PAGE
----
Pryor not the root of Ohio State’s problems

22 06 2011

There was a question on ESPN’s SportsNation last week – and I’m sure the same question is being asked on radio and TV shows nationwide – of whether Terrelle Pryor was right to apologize for his actions at Ohio State. To phrase it better, SportsNation asked if Pryor should have apologized. I don’t think he should have.

There’s no need for Pryor to be the one to apologize because he didn’t bring that culture of deceit and dishonesty to Columbus. That would be Jim Tressel, whose proclivity to look the other way when players received illegal benefits was documented in Sports Illustrated. What does an apology mean, anyway? I’ve never understood why people, in general, place so much importance on someone else apologizing. Words aren’t necessarily sincere.

I don’t claim to be a body language expert. In fact, I probably fuck up half the judgements I make on athletes when I watch them and try to assess what they’re thinking or feeling. But in watching Pryor, in seeing him talk on TV about his transgressions and how he feels about them, I don’t get the feeling that he’s sincerely apologetic. I think he’s pissed off that he got caught doing what he did, likely because he knows plenty other guys around the country who do the same things Ohio State players have been accused of doing. Whether he apologizes just isn’t something that I think should be valued.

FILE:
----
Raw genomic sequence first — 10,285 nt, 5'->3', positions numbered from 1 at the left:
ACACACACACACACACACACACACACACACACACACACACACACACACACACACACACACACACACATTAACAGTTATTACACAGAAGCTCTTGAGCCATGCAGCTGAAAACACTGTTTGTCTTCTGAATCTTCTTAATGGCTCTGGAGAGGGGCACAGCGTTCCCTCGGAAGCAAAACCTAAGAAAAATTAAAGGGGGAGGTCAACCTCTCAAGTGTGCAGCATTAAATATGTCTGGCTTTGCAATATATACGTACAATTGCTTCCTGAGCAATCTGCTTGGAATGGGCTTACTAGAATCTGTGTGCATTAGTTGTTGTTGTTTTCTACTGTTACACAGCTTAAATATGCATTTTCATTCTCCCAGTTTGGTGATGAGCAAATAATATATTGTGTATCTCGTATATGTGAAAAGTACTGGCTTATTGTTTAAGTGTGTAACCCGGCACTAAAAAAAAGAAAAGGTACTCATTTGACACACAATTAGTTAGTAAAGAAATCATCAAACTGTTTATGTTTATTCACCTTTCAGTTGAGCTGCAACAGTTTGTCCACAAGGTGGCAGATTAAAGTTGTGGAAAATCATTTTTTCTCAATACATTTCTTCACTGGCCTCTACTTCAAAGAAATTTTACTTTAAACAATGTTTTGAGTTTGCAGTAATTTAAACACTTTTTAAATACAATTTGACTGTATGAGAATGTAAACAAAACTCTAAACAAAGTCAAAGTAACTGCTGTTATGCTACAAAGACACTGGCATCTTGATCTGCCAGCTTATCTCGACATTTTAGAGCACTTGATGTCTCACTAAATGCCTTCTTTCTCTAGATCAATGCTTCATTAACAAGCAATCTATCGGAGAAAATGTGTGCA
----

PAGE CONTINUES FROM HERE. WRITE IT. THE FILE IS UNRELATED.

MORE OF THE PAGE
Frankly, what good does an apology do for people? It won’t change the circumstances of his life or the status of Ohio State’s football team. Sure, he has to accept a certain level of responsibility because he was the most well-known player on the Buckeyes. Yet he’s not the guy that has to take the fall for what happened at Ohio State. That should go to those managing the chaos – Tressel and Ohio State’s athletic department.




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